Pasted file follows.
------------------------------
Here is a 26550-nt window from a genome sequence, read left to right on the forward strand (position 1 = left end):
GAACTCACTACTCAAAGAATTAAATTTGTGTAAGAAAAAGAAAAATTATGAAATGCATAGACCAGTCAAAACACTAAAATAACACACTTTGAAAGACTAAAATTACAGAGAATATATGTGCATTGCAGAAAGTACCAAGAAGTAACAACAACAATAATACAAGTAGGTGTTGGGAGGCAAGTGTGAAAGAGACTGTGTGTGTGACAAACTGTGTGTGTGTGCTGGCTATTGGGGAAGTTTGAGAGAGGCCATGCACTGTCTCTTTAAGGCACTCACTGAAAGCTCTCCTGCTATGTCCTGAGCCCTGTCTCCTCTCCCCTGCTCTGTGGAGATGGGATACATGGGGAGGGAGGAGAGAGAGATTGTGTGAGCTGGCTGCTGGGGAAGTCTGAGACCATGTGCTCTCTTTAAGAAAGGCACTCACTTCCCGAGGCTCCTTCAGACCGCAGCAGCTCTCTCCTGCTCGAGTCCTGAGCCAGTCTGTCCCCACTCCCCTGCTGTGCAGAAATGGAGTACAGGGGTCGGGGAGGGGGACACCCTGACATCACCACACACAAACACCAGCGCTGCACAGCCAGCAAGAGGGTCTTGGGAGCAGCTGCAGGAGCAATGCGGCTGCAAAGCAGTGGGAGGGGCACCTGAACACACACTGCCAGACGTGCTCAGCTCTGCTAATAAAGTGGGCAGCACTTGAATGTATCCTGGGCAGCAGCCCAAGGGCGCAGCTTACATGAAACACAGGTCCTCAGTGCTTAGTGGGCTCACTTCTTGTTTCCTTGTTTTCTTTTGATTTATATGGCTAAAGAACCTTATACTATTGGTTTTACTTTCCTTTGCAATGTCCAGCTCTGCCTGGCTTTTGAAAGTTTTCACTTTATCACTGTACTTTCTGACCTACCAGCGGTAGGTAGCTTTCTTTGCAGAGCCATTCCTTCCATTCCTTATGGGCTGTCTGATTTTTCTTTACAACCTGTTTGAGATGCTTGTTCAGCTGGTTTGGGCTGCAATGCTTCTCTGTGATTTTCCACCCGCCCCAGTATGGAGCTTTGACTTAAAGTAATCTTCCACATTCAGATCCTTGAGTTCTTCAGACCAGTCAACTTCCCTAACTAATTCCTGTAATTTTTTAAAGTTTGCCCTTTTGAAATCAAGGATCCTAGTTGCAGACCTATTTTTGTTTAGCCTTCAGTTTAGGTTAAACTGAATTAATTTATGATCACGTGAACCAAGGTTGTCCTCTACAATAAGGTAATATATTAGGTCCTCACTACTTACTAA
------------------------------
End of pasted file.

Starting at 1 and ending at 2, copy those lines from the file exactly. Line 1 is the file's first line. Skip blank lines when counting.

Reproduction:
Here is a 26550-nt window from a genome sequence, read left to right on the forward strand (position 1 = left end):
GAACTCACTACTCAAAGAATTAAATTTGTGTAAGAAAAAGAAAAATTATGAAATGCATAGACCAGTCAAAACACTAAAATAACACACTTTGAAAGACTAAAATTACAGAGAATATATGTGCATTGCAGAAAGTACCAAGAAGTAACAACAACAATAATACAAGTAGGTGTTGGGAGGCAAGTGTGAAAGAGACTGTGTGTGTGACAAACTGTGTGTGTGTGCTGGCTATTGGGGAAGTTTGAGAGAGGCCATGCACTGTCTCTTTAAGGCACTCACTGAAAGCTCTCCTGCTATGTCCTGAGCCCTGTCTCCTCTCCCCTGCTCTGTGGAGATGGGATACATGGGGAGGGAGGAGAGAGAGATTGTGTGAGCTGGCTGCTGGGGAAGTCTGAGACCATGTGCTCTCTTTAAGAAAGGCACTCACTTCCCGAGGCTCCTTCAGACCGCAGCAGCTCTCTCCTGCTCGAGTCCTGAGCCAGTCTGTCCCCACTCCCCTGCTGTGCAGAAATGGAGTACAGGGGTCGGGGAGGGGGACACCCTGACATCACCACACACAAACACCAGCGCTGCACAGCCAGCAAGAGGGTCTTGGGAGCAGCTGCAGGAGCAATGCGGCTGCAAAGCAGTGGGAGGGGCACCTGAACACACACTGCCAGACGTGCTCAGCTCTGCTAATAAAGTGGGCAGCACTTGAATGTATCCTGGGCAGCAGCCCAAGGGCGCAGCTTACATGAAACACAGGTCCTCAGTGCTTAGTGGGCTCACTTCTTGTTTCCTTGTTTTCTTTTGATTTATATGGCTAAAGAACCTTATACTATTGGTTTTACTTTCCTTTGCAATGTCCAGCTCTGCCTGGCTTTTGAAAGTTTTCACTTTATCACTGTACTTTCTGACCTACCAGCGGTAGGTAGCTTTCTTTGCAGAGCCATTCCTTCCATTCCTTATGGGCTGTCTGATTTTTCTTTACAACCTGTTTGAGATGCTTGTTCAGCTGGTTTGGGCTGCAATGCTTCTCTGTGATTTTCCACCCGCCCCAGTATGGAGCTTTGACTTAAAGTAATCTTCCACATTCAGATCCTTGAGTTCTTCAGACCAGTCAACTTCCCTAACTAATTCCTGTAATTTTTTAAAGTTTGCCCTTTTGAAATCAAGGATCCTAGTTGCAGACCTATTTTTGTTTAGCCTTCAGTTTAGGTTAAACTGAATTAATTTATGATCACGTGAACCAAGGTTGTCCTCTACAATAAGGTAATATATTAGGTCCTCACTACTTACTAA